The XGDX (Xtreme Games Developers Xpo) was held October 9-10 at the computer history museum in Mountain View, CA. This event, which was started by Andr? LaMothe as the Xtreme Game Developers Conference in 1999, is targeted at both independent and aspiring game developers, providing them with a means to both educate themselves and make connections with other developers. This is the second year that the XGDX has been under the management of Thomson/Course Technology (best known in our community for their series of game development books), who again added polish and professionalism to the conference while maintaining a grassroots feel.
The conference enjoyed a great deal of support from the game industry this year, largely due to the tireless efforts of Jennifer Labossiere, Event Coordinator for Course Technology, in arranging an impressive group of speakers, especially for the keynotes.
Keynote: Sim Dietrich
The first keynote was given by NVIDIA's Sim Dietrich, whose keynote centered on issues for independent developers. After briefly covering his history as an independent developer (prior to going pro a few years before joining NVIDIA), he provided recommendations for improving efficiency as an indie. One of his most important tips was to finish the game, no matter what. He also recommended using 3D, since doing so will make it easier to leverage art assets.
Keynote: Dave Perry
The second keynote was by Shiny Entertainment founder and president Dave Perry. Dave talked about lessons he's learned over the course of his career, beginning with coding by himself for the Sinclair, up through Enter the Matrix. He then opened up the floor to questions, and spent a good half hour responding in a refreshingly candid manner to the audience.
One of the things he recommended to programmers trying to break into the industry was to pick an area that interests them (e.g. physics, AI, special effects) and get really good at it. Then make a really polished demo showing of your knowledge in that area.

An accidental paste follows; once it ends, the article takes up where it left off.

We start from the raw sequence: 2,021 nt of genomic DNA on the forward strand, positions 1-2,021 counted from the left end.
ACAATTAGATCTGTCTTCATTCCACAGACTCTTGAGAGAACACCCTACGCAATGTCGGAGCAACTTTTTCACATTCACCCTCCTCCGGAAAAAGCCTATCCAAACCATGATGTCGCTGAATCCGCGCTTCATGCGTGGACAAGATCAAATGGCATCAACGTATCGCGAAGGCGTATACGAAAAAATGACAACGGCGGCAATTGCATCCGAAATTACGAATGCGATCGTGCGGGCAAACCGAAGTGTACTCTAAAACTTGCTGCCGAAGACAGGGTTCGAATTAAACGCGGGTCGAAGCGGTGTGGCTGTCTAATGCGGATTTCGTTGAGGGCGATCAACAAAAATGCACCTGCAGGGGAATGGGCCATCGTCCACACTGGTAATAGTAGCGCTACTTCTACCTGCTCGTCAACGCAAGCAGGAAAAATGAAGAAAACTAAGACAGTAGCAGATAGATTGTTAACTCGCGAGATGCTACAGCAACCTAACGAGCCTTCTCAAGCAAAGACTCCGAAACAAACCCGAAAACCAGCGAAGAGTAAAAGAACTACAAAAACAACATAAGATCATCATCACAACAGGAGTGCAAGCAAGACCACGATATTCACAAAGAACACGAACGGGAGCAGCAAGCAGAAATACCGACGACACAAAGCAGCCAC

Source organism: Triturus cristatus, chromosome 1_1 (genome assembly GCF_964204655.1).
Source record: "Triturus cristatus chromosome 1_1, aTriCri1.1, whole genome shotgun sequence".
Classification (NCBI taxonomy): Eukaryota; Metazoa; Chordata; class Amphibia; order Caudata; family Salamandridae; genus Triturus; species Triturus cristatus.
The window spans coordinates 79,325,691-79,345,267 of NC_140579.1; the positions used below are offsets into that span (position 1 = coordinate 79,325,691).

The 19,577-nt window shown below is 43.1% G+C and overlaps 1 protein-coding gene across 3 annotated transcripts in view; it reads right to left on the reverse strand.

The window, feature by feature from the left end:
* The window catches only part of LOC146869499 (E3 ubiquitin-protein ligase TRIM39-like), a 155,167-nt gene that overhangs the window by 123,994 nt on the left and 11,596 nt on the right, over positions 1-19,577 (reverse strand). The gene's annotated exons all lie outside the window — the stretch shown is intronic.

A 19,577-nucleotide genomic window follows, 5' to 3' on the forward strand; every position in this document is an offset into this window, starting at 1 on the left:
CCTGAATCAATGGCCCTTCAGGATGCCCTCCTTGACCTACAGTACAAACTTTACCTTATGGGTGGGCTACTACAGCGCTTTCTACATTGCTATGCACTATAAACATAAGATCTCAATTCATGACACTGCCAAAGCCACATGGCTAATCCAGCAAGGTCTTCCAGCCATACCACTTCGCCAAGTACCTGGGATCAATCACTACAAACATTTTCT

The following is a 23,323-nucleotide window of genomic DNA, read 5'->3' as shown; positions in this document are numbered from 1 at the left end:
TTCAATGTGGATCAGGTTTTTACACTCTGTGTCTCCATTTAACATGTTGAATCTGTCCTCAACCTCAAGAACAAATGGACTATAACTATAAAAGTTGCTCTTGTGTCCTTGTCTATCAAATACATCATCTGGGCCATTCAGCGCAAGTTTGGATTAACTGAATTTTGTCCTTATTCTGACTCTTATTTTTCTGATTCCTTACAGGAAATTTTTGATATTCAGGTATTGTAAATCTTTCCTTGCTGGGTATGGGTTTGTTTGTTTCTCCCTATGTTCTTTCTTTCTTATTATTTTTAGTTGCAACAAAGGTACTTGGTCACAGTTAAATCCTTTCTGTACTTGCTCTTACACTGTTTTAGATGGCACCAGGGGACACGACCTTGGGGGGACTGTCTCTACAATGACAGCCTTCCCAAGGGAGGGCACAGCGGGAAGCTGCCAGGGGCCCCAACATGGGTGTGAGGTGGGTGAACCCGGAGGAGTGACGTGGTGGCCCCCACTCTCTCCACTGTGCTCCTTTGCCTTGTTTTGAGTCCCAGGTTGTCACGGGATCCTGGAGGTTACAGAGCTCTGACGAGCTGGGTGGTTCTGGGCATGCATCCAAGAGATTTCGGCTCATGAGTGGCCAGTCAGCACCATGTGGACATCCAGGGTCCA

For people in the industry, Dave recommended working on relevant projects. In other words, you should be trying to work on games that are going to be successful, because it will make you more valuable throughout your career.
Including the keynotes, there were 30 sessions covering a broad range of topics. Although the sessions were definitely programming-centric, audio, art, design, and business topics were covered as well. Some of the highlights are listed here.
GameDev.net's own Dave Astle provided a comprehensive introduction to current shading technology, including assembly level shaders in both OpenGL and DirectX, the OpenGL Shading Language, HLSL, Cg, Sh, and tools used to make shader development easier.
Andr? Lamothe used the XGDX as the first public demonstration of the XGameStation. He also gave a well-attended presentation covering the development of it, from a hardware designer's perspective.
Criterion's Troy Gilbert presented an interesting session in which he took a look at what a lone wolf developer can accomplish in the days of 100+ person/$10 million+ games. To do research for the presentation, he started his own indie project which you can read about at TroyGilbert.com.
There were several sessions targeted at aspiring artists, including Kelly Murdock - author of numerous books covering 3ds max and Maya - who presented on the basics of realistic character animation, and Les Pardew - founder of Saffire and Alpine Studios - who presented a session for beginning artists and non-artists. Red Storm Entertainment's Steve Reid discussed tools and techniques available for critiquing artwork to improve your work and meet your company's goals.
Les Pardew also gave a presentation on creating game design documents. He was joined in the game design track by veteran game designers Noah Falstein, who analyzed the structure of 5 different blockbuster games, and Lee Sheldon, who talked about creating meaningful NPCs.
One of the most talked about sessions was held by three members of G.A.N.G.: Tommy Tallarico, Bor Rice, and Todd Fay. In this session, audience members presented audio clips (both music and sound designs), which were then critiqued by the presenters, who told them where they needed to improve to create professional quality game audio.
Note: This is not a comprehensive summary of all the sessions. The summary is limited to sessions that we either attended ourselves or received substantial feedback from others.
Over the past two years, the XGDX has matured considerably, with the session quality and production values both improving greatly. Attendance was up over last year with around 150-200 people. Even without the $100 book bundle that each attendee received, it would still be an excellent value. There are an increasing number of these small game developer events throughout the year, and although they can't match the scale of the GDC, the XGDX is among the few that can provide comparable quality at a price that's reasonable for anyone - especially those trying to break into the industry.